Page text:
My best recommendation: Pass a late Saturday afternoon in South Pointe Park, at the bottom tip of Miami Beach. It's a public space so well-laid-out that I'm always surprised. Isn't Miami's purpose to be mined, extracted? Shouldn't all the best land be ceded to condos? Yet there's this gem. Wide grass savannahs. Winding hills. Get there around 4pm, in time to watch the cruise ships launch. They go out in teams, one after the other, slowly puttering their way to San Juan or St. Lucia. Sit on the rocks. Or walk all the way to the end of the pier. If it's summer, the fading sun takes the punishing heat with it, ushering the relief of night. In the winter it's all good all the time. Tourists walking. Locals jogging. Dogs running around near a play area where little kids splash in a fountain. I like to get a book and pass a few hours. Cruise ship passengers wave as they pass. I wave back.
Afterward, if it's possible, if you've come into money in some way you best not talk about publicly, I'd steer you to Joe's Stone Crab. Easily my favorite restaurant, and also the most Miami restaurant there is. It's a tip to say that you can get the claws cheaper next door at the takeout, and that you can eat them right then and there. If you do this you can also skip a wait of up to two hours to get into the main restaurant. But I don't actually recommend this. If you're going to go to Joe's, go to Joe's. Have the whole experience.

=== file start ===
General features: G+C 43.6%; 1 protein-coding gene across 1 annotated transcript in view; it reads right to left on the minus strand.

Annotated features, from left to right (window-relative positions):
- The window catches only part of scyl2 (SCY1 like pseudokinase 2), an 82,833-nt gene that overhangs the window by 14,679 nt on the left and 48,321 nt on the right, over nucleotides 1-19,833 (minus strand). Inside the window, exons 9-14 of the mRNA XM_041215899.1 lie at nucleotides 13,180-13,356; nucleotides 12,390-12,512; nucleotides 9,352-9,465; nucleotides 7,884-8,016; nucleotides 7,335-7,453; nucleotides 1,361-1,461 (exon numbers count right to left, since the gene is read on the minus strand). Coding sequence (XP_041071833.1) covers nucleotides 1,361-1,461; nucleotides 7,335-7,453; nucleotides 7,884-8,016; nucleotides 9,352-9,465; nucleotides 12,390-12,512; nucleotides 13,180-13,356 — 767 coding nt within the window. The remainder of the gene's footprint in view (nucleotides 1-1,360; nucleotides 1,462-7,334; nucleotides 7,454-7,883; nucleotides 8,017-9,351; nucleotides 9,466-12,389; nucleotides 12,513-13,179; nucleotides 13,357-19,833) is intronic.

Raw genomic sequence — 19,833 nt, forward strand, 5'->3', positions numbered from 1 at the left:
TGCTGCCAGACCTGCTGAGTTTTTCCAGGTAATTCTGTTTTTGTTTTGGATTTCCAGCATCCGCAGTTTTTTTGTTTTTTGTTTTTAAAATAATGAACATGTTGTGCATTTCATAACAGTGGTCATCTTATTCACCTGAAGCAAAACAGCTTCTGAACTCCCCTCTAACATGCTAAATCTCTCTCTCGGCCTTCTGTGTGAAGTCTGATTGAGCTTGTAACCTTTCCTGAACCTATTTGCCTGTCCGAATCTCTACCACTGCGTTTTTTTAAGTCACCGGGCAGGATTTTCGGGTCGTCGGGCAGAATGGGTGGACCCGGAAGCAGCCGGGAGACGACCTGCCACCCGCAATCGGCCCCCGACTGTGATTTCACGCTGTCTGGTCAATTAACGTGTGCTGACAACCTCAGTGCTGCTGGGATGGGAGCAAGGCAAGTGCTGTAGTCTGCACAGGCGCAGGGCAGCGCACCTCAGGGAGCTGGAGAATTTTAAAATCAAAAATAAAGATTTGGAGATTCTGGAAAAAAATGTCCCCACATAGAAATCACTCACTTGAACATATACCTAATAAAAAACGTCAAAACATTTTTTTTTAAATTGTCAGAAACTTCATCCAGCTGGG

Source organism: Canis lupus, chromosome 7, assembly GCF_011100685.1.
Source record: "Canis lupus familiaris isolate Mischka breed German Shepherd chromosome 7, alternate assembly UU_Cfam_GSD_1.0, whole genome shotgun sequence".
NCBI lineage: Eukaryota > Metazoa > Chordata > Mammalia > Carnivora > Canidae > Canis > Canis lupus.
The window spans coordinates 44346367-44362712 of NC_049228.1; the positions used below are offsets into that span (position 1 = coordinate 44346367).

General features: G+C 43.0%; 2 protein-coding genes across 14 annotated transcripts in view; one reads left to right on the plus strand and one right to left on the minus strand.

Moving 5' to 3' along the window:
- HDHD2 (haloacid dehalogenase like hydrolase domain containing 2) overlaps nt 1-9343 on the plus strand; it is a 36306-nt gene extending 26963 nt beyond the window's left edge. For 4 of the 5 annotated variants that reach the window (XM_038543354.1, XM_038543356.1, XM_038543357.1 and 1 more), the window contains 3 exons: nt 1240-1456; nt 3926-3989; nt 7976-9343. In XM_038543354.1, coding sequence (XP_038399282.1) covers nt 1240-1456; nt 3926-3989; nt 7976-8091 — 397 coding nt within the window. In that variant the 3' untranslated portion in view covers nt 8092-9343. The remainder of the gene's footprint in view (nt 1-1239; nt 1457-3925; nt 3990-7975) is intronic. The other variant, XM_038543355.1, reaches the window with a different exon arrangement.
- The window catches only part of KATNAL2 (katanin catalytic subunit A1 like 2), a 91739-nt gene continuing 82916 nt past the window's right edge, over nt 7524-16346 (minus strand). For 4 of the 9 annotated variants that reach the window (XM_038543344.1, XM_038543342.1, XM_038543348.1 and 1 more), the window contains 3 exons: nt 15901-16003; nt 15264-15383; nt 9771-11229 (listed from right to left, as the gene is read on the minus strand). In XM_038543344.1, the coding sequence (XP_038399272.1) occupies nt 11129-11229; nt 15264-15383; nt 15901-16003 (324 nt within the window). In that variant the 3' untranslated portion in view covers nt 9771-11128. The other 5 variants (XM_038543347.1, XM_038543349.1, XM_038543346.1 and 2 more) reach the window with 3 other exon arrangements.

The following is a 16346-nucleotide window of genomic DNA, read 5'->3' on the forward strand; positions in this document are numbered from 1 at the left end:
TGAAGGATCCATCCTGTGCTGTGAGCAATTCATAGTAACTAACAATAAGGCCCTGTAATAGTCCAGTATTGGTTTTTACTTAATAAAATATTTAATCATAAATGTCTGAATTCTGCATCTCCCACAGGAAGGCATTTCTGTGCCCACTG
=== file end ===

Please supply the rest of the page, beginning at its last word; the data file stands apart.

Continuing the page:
First, wait those hours at the bar. Drink martinis or an expensive mojito. When you finally get called, step inside a dining room that is up-to-date, but which evokes the earliest, 1913-vintage days of Miami Beach. Simple wood tables covered in white cloth. Tuxedoed waiters. Order the large or jumbo claws, hash browns, a chopped salad, and creamed spinach even if you don't like spinach because ordering this side is what you do. Some people dine at Joe's so often they can wander down the menu to order the fried chicken. This chicken is supposed to be fantastic, but I'll never know. If I'm lucky enough to eat at Joe's, I'm getting the stone crabs.
Served cold, it's just the claws, not the entire leg. The shells have been cracked already in the kitchen. You pull off the shell bits to get to the meat. Most everyone dips their claws in mustard sauce, but I stubbornly stick with warm butter, which is available on request. The taste, in a way, is neutral. It's clean, refreshing, and pure protein. Fantastic. As is the service. As are the side dishes, as is the Key lime pie that must be ordered for dessert. The whole restaurant is unpretentious, though it serves the very wealthiest people who flow through the city. Your George Clooneys and such. Professional tennis players. Miley Cyrus. Chinese tourists and tons of the vaguely rich "entrepreneurs" that populate Miami's social peak.
The bill, when it comes, will land like an anvil. It's so expensive! But, hey. It's also wonderful, perhaps perfect. Sometimes you just have to spend that money. Sometimes you must mingle with the big-watch-wearing crowd and the fashion models. Some cool experiences are worth every cent.